As for Daniel, he was set up by cun­ning ene­mies, who con­vinced Dar­ius of Per­sia to enact a fool­ish law that for 30 days no one could ask any peti­tion of any­one save the king. Daniel could have done what all of us would have prob­a­bly done. He could have gone into a hid­den room in his house, wait­ed for dark, and prayed in such a way that no one would notice. After all, isn’t it bet­ter not to rock the boat?

But no, Daniel sim­ply con­tin­ued to serve the Lord his God by pray­ing as he always did. Not flaunt­ing his piety, no. But not hid­ing, either. In the open.  Know­ing it would cost him his life! And his faith closed the mouths of lions, uncov­ered the false­hoods of demons, and even burst asun­der drag­ons! But what about us? How often do we hes­i­tate to cross our­selves before our meals in pub­lic places, think­ing that it is bet­ter that we do not con­fuse oth­ers with our out­ward dis­play of piety. 

So you see, if we com­pare our­selves with all these amaz­ing men and women who braved phys­i­cal per­il, embar­rass­ment, finan­cial loss­es, and even death for the sake of remain­ing loy­al to the Law giv­en them by the God they loved, we may find our­selves well short of the mark. And if we lis­ten more care­ful­ly to today’s Gospel read­ing, we may notice our­selves in the man who pre­ferred to spend time with his new wife, the man who was just too busy to make time for the feast.

Luck­i­ly, the Church does­n’t leave us in the lurch. The epis­tle read­ing for the day pro­vides a clear blue­print for how we can begin to emu­late the Holy Fore­fa­thers and become “new men in Christ.”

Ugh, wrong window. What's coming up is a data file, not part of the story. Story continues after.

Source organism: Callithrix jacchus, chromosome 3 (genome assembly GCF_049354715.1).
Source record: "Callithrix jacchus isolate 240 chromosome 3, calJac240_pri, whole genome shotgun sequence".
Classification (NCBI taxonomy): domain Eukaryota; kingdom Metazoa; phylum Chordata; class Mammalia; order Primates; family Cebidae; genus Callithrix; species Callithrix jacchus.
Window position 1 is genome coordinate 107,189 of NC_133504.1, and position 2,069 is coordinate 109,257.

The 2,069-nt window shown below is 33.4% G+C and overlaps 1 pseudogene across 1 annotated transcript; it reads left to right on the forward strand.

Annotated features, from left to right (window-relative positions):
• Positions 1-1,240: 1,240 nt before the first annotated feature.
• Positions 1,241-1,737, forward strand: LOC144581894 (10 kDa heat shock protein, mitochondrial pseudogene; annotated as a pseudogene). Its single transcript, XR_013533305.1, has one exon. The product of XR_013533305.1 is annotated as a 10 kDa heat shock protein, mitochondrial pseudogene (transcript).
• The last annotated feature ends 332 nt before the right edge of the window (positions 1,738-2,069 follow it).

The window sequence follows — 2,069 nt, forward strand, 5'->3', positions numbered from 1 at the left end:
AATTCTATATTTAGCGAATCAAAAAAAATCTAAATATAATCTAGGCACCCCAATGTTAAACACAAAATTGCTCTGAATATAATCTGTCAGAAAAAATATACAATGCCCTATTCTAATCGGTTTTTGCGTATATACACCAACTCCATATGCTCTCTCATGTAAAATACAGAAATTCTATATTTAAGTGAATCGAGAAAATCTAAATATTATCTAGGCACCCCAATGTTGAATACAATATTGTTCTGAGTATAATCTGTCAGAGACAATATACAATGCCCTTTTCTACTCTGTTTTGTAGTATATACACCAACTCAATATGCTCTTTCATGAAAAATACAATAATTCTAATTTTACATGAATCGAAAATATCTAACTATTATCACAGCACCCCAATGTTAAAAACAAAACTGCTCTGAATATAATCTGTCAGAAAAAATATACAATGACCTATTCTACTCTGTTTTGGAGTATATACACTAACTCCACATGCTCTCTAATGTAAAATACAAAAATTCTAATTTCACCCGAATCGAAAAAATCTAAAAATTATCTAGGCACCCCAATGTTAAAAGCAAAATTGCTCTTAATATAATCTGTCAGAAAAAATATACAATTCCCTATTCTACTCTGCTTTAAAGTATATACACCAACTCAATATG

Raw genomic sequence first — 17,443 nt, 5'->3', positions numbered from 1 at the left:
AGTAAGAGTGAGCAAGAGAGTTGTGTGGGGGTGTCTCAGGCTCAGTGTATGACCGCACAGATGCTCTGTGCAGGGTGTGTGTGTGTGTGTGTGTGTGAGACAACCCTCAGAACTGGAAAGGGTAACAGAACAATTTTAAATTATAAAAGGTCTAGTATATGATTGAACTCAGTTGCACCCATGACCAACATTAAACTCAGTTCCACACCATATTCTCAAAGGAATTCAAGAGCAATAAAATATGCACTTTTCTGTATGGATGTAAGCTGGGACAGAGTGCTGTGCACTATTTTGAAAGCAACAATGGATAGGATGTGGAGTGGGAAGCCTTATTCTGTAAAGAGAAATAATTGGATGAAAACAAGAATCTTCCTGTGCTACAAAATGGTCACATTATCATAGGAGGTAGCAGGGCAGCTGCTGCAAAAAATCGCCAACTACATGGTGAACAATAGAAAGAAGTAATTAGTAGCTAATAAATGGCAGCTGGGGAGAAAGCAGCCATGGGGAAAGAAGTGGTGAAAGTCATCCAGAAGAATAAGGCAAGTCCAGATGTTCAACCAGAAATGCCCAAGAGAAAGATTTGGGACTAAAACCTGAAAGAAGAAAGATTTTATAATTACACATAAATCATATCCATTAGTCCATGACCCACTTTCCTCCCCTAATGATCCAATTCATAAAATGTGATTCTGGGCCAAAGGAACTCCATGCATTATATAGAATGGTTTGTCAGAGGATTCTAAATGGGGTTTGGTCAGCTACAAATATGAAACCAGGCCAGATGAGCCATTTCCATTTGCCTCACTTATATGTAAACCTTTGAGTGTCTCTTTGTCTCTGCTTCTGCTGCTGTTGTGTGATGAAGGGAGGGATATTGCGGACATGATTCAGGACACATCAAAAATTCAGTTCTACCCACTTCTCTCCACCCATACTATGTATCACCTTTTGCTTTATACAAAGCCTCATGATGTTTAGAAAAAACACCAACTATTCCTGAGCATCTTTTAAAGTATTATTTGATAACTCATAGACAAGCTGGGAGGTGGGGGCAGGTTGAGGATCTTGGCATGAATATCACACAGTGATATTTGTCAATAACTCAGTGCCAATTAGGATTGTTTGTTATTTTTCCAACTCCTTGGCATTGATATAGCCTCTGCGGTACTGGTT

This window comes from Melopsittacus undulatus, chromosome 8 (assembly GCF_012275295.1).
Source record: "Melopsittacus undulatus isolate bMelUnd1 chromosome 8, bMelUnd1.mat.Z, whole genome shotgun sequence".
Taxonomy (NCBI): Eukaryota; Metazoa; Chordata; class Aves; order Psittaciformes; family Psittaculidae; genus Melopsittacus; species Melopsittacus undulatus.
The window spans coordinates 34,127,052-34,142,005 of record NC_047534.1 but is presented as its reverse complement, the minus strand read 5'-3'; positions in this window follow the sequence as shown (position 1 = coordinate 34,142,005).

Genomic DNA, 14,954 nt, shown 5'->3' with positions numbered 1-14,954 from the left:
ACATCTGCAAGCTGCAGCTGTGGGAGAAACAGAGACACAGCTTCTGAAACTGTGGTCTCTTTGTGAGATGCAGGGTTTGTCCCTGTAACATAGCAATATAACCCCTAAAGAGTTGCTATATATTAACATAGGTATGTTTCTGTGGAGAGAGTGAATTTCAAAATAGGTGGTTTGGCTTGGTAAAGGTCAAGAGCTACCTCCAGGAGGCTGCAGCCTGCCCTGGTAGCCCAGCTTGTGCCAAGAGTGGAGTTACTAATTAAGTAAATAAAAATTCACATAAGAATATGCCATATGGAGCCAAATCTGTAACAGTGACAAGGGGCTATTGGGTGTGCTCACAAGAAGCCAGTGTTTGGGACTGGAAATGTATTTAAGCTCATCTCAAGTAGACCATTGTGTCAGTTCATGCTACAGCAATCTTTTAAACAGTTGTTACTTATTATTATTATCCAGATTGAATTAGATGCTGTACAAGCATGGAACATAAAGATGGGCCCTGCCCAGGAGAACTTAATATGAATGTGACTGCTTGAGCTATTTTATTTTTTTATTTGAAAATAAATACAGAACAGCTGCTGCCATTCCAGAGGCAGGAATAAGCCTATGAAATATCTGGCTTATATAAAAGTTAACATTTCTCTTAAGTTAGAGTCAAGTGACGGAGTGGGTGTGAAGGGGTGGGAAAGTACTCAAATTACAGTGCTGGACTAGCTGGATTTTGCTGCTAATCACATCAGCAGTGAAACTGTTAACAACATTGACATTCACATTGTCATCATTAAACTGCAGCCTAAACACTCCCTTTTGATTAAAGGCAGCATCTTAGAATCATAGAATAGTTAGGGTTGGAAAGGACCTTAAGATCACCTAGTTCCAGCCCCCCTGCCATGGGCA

There­fore put to death your mem­bers which are on the earth: for­ni­ca­tion, unclean­ness, pas­sion, evil desire, and cov­etous­ness, which is idol­a­try. Because of these things the wrath of God is com­ing upon the sons of dis­obe­di­ence, in which you your­selves once walked when you lived in them. But now you your­selves are to put off all these: anger, wrath, mal­ice, blas­phe­my, filthy lan­guage out of your mouth. Do not lie to one anoth­er, since you have put off the old man with his deeds, and have put on the new man who is renewed in knowl­edge accord­ing to the image of Him who cre­at­ed him.1

Sim­ple. Curb all your per­son­al desires that con­flict with God’s com­mand­ments. More than that. Curb all your per­son­al desires as much as pos­si­ble, peri­od. Put to death the lust for oth­ers. Put to death your pas­sion to belong, to be accept­ed, to be praised for your tal­ents. Put to death your desire for mon­ey. Put to death your desire for con­trol over your own life. If you do not, the result is anger, mal­ice, filthy lan­guage, but we must put off all these. We must not even lie to one anoth­er! Because we have been made new, renewed con­stant­ly in the image of Him who cre­ates us. May the Lord help us, lest we remain among those who are called, and yet not found among those who are chosen.

Amen.

ABOUT THE AUTHOR

Nicholas Kotar is an author of epic fan­ta­sy inspired by Russ­ian fairy tales, trans­la­tor from Russ­ian into Eng­lish, and con­duc­tor of Russ­ian sacred choral music. He num­bers sev­er­al Holy Trin­i­ty Pub­li­ca­tions titles among his trans­la­tions. He posts reg­u­lar­ly on his blog on Russ­ian reli­gious tra­di­tions, cul­ture, and his­to­ry. His nov­el The Song of The Sirin is avail­able now.